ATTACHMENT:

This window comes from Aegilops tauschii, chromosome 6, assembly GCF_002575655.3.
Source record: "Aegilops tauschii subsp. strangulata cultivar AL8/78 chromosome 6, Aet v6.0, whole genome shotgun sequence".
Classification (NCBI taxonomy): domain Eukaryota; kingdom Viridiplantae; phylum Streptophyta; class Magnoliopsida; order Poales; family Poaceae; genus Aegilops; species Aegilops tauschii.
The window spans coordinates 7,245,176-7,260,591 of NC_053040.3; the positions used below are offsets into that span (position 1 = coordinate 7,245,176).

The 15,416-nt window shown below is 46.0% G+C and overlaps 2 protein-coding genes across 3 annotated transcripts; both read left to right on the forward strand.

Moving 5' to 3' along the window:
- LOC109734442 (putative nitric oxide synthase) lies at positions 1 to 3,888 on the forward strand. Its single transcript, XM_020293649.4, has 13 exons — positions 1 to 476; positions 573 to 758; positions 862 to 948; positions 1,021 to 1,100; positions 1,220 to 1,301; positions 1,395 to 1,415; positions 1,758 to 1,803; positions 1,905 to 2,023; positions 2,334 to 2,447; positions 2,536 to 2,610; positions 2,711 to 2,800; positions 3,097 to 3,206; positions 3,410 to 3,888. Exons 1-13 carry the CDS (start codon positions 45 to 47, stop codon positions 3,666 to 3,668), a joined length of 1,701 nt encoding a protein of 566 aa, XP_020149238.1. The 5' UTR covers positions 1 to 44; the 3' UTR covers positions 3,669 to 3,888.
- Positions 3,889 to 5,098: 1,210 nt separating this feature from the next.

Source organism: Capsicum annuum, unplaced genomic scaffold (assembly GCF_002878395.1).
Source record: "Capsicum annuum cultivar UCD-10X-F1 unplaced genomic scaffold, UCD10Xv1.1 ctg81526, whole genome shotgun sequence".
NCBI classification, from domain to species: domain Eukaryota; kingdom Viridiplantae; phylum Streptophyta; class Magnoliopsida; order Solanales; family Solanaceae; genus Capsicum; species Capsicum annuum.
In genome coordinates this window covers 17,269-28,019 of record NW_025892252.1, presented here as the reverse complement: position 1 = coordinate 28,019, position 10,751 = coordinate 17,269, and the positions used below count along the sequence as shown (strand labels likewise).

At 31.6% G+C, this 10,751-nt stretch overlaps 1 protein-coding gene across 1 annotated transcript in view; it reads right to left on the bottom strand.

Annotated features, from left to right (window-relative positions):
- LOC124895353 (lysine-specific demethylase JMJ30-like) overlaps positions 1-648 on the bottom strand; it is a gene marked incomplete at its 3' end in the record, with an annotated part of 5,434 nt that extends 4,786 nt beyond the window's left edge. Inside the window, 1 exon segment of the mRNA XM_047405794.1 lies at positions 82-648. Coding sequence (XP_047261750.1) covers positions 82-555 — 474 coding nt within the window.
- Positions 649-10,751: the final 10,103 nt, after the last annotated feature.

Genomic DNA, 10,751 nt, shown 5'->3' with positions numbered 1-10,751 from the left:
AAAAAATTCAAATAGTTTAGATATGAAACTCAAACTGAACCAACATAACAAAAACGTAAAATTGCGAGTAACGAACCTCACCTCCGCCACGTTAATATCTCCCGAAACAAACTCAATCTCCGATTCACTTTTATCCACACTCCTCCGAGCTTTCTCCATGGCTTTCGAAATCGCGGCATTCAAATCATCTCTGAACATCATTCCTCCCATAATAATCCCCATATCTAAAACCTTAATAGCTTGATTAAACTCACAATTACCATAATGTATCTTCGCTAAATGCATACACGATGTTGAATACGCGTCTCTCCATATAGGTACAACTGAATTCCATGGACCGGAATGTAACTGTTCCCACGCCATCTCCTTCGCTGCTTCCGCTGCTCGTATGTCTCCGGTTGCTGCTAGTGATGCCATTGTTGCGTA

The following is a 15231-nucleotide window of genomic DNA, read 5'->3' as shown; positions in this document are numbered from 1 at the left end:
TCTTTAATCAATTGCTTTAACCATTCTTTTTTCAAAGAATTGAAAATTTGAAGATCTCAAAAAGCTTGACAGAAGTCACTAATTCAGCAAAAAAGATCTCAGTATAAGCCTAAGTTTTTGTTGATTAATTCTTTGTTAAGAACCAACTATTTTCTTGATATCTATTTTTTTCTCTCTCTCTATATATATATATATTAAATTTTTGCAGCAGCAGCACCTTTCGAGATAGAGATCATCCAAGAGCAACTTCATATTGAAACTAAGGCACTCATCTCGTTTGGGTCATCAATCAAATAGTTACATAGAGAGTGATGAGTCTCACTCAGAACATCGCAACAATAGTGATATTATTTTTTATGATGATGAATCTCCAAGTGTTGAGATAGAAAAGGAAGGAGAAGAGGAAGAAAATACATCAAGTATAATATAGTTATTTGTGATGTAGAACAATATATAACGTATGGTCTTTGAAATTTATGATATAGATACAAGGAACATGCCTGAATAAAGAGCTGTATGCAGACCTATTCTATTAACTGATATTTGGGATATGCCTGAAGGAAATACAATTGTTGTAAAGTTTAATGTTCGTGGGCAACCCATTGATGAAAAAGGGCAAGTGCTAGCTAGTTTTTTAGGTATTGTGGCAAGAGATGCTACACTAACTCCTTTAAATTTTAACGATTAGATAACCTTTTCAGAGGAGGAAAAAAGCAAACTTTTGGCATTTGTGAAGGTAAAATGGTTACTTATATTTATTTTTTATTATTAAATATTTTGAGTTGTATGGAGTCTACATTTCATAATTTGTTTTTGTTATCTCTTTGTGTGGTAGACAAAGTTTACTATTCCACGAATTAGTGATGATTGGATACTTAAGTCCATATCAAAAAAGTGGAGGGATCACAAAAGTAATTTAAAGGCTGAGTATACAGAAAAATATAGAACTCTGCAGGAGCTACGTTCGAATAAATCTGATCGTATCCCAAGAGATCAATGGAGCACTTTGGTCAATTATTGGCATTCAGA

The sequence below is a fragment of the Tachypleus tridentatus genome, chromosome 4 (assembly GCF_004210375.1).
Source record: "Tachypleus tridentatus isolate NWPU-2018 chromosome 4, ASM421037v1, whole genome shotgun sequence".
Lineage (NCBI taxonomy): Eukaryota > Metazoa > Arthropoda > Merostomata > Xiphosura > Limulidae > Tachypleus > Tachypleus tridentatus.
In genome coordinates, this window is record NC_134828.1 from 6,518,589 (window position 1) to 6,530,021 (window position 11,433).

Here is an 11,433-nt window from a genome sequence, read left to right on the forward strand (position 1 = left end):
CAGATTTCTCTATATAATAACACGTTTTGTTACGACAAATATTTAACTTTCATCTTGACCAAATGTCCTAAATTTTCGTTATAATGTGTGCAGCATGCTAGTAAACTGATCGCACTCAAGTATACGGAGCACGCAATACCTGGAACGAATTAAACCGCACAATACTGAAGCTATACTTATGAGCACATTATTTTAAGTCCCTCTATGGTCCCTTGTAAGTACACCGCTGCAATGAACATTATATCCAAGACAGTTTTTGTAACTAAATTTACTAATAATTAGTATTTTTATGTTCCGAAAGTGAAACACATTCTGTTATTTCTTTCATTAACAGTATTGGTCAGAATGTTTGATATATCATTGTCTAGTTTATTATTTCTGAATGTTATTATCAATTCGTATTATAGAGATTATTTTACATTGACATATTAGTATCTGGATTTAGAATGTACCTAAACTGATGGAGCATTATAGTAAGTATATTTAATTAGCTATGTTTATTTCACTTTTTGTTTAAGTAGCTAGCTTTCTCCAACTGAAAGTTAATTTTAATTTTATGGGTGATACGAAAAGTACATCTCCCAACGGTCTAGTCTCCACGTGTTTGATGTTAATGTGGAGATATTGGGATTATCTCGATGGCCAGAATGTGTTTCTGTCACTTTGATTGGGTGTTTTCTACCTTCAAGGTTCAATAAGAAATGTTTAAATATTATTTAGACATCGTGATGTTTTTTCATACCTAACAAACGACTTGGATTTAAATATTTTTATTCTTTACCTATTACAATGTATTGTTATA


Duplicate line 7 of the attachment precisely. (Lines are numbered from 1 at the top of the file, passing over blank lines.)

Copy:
- LOC109734442 (putative nitric oxide synthase) lies at positions 1 to 3,888 on the forward strand. Its single transcript, XM_020293649.4, has 13 exons — positions 1 to 476; positions 573 to 758; positions 862 to 948; positions 1,021 to 1,100; positions 1,220 to 1,301; positions 1,395 to 1,415; positions 1,758 to 1,803; positions 1,905 to 2,023; positions 2,334 to 2,447; positions 2,536 to 2,610; positions 2,711 to 2,800; positions 3,097 to 3,206; positions 3,410 to 3,888. Exons 1-13 carry the CDS (start codon positions 45 to 47, stop codon positions 3,666 to 3,668), a joined length of 1,701 nt encoding a protein of 566 aa, XP_020149238.1. The 5' UTR covers positions 1 to 44; the 3' UTR covers positions 3,669 to 3,888.